Bute Estate spent &#xA3;15,000 laying out 41 acres - 1854 In March 1897 it "will be a place for public assembly for the people of Cardiff" 24 acres landscaped by Alexander Roos as a Continental garden Opened to public to compensate for closure of the castle grounds First municipal park in Cardiff - pleasure ground, ornamental lake and walks, fountains and many other features now lost.
It began, as so often, by enclosure and exclusion - public prohibited in favour of deer. By 1873 it reached its peak with the work of Andrew Pettigrew But even the Butes' had to eat - in early 20th century they added a vegetable garden 1947 some of the land was given other parts purchased with ratepayers money. In 1924 Council plans to drive a roadway through the park were defeated "an act of vandalism. In 2008 the Council gave itself permission to build a roadway and bridge for 40 ton lorries through Bute Park.
In 1860 intended to extend to Llandaff Cathedral acquired in 1879 Laid out in 1901 - including features such as the Lime Avenue In 1947 swimming pool exists The avenue was cut by Western Avenue and the College developed on part of the parkland Llandaff Fierlds Vociferous local campaign in 1898 to prevent develop and bring into public ownership Contributors included the Thomsons who in 1912 gifted Thomson Park to the city Originally landscaped with fountain, pool, rockery and fern dell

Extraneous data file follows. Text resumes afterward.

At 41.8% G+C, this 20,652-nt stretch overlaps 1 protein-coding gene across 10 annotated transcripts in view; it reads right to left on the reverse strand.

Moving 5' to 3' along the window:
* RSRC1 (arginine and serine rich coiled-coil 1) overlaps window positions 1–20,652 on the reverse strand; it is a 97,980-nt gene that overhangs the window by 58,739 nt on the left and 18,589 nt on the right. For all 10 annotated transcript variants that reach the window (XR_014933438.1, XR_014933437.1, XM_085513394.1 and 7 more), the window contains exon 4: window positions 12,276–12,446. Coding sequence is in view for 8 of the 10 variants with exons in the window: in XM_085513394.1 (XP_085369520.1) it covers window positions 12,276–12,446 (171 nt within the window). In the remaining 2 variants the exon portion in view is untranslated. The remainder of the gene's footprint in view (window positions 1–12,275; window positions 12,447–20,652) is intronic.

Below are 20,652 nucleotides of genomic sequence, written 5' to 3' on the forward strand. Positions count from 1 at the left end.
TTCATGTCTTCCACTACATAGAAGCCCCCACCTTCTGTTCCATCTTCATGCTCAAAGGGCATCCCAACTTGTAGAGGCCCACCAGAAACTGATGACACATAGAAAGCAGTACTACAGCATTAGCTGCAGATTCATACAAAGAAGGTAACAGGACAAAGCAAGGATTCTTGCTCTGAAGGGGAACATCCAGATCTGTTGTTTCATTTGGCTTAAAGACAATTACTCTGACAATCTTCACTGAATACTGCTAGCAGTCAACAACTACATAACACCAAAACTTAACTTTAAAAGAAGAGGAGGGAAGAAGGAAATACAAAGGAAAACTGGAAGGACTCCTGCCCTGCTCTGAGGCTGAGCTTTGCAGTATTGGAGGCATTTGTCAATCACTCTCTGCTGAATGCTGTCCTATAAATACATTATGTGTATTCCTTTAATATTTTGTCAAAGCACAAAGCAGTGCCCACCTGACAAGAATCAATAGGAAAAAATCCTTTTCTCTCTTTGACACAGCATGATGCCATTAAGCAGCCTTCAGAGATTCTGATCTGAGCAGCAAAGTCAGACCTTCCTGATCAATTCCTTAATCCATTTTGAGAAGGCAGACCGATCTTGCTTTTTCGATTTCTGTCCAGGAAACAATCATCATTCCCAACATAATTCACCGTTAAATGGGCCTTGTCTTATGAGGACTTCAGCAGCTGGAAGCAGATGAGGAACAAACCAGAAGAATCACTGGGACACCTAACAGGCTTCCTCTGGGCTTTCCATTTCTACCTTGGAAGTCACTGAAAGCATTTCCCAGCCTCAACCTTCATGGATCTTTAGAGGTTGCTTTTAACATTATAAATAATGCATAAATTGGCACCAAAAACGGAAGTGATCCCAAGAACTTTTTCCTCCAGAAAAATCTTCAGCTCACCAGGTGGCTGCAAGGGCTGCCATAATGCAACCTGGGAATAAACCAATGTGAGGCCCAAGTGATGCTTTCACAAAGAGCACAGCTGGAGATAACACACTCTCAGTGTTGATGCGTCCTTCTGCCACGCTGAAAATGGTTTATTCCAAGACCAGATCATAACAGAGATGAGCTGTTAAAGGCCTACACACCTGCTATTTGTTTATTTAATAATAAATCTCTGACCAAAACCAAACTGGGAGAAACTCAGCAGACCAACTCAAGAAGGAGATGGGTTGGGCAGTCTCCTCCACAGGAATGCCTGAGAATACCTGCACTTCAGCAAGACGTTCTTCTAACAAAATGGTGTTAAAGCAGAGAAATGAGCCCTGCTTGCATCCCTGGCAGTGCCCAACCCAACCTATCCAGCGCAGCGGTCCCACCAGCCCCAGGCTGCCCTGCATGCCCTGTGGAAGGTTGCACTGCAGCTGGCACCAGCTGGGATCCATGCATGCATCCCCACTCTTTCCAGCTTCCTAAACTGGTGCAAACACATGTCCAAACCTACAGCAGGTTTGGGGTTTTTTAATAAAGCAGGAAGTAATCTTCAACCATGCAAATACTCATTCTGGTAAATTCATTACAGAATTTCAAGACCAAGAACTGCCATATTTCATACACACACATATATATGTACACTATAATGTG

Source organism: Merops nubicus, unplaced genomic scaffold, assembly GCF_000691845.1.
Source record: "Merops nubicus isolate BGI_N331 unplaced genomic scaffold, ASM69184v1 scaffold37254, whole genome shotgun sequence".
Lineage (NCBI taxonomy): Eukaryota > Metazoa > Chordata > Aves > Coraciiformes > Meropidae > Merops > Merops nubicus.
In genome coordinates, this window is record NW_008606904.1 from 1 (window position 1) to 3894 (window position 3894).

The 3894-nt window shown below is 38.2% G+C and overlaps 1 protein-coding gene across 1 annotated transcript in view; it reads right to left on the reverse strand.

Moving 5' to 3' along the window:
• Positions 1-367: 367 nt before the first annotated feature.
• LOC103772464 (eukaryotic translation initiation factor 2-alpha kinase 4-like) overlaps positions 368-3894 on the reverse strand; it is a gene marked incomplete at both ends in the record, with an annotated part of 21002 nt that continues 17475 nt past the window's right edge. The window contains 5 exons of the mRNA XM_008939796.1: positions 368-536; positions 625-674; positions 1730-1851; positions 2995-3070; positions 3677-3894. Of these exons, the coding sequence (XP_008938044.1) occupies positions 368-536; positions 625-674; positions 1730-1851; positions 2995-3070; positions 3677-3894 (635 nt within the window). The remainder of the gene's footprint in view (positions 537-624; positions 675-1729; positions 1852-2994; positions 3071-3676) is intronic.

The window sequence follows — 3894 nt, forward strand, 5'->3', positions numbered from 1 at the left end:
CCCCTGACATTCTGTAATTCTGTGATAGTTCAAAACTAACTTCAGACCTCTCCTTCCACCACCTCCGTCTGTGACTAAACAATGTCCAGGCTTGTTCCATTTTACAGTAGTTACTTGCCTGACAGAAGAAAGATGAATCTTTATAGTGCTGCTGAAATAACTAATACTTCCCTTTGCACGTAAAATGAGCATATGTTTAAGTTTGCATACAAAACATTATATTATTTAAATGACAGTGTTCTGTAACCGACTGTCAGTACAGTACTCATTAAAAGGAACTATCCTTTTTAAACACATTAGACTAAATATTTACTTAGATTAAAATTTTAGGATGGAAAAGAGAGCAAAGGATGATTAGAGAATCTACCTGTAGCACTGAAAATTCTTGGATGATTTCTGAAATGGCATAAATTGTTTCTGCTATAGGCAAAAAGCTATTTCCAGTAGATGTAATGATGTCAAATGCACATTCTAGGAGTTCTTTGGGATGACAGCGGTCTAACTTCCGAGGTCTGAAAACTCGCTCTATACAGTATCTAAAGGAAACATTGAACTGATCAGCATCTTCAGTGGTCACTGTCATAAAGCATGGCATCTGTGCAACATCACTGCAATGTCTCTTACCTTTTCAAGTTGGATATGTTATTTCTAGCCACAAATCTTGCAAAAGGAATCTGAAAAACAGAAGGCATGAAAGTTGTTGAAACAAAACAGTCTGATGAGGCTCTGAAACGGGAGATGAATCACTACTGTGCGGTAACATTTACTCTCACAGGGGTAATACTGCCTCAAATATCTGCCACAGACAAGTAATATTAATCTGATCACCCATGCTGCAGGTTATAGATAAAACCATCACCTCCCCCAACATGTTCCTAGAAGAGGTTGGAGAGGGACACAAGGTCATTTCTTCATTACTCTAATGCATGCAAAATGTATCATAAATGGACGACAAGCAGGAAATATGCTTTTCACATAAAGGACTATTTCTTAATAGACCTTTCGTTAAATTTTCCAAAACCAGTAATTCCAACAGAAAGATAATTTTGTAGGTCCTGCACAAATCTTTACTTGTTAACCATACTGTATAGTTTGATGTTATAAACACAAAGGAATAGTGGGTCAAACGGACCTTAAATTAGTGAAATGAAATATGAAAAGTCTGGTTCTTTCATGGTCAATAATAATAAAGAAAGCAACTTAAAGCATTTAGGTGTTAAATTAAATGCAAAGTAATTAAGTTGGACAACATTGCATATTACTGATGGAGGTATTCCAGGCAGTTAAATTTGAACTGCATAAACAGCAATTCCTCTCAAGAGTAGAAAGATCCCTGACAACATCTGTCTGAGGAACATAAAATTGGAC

Bute Parks Partnership - 2009 update
Bute Parks Alliance
Cardiff’s historic green spaces
We call on Cardiff Council to agree to
an immediate moratorium on
developments in the central city park
complex - Bute Park, Sophia
Gardens, Pontcanna Fields and
Llandaff Fields - until a wide ranging
public consultation has been held into
their use and a future strategy agreed.
Renewing public spaces
and civic society
a Cardiff Civic Society event at the newly re-opened
Chapter Arts Centre 7pm Thursday 19th November
This event has also received the support of The Victorian Society and the Bute Parks Alliance.
Details on www.cardiffpartnerships.org